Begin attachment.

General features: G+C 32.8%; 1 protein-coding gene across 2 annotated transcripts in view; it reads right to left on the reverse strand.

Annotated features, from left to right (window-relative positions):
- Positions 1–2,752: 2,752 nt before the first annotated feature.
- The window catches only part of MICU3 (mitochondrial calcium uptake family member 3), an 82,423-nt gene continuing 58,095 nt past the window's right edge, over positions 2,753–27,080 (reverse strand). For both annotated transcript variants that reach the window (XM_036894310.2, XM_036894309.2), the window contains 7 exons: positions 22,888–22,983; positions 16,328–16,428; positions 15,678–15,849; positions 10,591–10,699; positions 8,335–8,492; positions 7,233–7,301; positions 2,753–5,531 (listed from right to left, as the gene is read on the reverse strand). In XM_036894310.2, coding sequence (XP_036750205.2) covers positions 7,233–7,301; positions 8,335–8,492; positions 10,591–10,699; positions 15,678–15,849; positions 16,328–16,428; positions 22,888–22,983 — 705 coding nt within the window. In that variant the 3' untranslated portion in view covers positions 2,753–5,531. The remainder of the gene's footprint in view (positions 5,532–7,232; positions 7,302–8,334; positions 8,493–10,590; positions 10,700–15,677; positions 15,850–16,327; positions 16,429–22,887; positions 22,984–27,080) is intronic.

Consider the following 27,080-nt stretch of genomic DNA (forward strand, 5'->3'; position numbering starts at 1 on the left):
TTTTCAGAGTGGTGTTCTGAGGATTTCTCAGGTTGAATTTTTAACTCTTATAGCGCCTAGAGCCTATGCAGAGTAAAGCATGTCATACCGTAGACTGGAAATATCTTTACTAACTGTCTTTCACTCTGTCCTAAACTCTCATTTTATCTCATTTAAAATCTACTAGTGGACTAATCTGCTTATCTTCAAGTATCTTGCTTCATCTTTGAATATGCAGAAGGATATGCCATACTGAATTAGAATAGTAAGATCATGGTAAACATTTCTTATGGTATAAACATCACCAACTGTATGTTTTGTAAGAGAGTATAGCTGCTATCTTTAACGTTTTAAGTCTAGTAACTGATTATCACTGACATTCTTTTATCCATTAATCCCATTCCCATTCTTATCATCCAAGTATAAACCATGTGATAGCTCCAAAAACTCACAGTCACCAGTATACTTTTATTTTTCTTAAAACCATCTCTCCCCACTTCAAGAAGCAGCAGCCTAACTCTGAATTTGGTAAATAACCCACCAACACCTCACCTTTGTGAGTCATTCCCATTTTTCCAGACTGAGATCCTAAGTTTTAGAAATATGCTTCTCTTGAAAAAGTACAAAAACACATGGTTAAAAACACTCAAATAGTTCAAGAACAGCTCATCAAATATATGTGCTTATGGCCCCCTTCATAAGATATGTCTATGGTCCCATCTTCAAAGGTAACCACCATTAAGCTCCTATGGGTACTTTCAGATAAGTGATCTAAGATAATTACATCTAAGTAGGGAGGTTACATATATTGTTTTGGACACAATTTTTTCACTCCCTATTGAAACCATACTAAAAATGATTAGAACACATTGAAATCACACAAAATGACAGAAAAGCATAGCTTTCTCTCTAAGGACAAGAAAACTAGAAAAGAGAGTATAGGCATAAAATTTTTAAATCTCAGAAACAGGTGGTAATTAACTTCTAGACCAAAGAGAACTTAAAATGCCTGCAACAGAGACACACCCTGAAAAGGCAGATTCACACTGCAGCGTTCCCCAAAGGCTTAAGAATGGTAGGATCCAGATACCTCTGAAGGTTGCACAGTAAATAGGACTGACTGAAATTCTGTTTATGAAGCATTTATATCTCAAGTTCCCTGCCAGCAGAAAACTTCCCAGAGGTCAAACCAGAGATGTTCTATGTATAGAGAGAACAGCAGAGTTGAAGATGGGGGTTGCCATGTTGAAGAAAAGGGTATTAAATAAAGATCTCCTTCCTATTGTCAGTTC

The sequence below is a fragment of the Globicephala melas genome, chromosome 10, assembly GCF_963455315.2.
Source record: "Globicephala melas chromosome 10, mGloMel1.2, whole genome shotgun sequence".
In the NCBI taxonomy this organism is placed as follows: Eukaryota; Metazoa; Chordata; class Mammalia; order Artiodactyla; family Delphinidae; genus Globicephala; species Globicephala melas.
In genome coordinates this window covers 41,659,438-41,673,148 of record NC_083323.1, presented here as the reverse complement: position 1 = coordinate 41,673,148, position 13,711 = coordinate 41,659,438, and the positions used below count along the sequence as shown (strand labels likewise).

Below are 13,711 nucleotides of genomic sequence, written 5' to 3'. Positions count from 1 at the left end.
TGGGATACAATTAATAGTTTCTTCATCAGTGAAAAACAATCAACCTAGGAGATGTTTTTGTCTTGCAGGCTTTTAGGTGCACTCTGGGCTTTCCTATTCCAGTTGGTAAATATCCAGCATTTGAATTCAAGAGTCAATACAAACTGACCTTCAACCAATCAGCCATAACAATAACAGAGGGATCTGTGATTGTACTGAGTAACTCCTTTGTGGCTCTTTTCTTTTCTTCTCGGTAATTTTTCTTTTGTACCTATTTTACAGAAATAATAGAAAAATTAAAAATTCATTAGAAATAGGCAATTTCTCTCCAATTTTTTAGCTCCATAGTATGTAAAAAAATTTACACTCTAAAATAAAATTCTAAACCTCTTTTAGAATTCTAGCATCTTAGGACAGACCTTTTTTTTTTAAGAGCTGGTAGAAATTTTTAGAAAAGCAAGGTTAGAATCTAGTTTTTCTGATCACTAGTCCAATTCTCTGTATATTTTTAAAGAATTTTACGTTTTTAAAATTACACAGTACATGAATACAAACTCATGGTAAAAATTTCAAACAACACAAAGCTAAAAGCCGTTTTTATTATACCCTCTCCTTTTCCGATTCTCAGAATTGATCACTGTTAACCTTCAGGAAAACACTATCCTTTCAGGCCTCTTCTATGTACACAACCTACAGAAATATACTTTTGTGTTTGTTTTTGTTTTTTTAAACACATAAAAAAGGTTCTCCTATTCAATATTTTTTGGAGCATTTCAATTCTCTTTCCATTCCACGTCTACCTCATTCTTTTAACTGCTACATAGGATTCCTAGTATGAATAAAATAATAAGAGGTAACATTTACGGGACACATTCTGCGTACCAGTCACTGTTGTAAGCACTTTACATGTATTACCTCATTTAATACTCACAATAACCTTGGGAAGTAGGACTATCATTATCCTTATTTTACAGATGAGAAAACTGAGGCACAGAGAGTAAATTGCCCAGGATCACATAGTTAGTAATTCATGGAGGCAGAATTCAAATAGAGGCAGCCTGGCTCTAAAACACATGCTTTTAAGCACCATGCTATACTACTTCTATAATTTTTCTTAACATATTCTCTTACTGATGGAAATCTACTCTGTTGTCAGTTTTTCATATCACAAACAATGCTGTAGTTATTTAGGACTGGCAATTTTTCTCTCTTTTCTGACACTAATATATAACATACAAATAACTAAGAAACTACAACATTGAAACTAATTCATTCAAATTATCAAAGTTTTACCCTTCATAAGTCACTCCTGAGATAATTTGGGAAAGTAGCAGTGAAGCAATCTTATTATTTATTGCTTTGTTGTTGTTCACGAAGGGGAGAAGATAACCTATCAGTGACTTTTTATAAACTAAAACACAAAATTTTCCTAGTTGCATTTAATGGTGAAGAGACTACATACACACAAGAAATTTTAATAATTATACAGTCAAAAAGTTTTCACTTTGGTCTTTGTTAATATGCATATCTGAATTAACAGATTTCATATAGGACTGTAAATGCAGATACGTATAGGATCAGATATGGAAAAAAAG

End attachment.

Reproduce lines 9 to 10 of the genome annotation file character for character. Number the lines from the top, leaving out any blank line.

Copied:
In the NCBI taxonomy this organism is placed as follows: Eukaryota; Metazoa; Chordata; class Mammalia; order Artiodactyla; family Delphinidae; genus Globicephala; species Globicephala melas.
In genome coordinates this window covers 41,659,438-41,673,148 of record NC_083323.1, presented here as the reverse complement: position 1 = coordinate 41,673,148, position 13,711 = coordinate 41,659,438, and the positions used below count along the sequence as shown (strand labels likewise).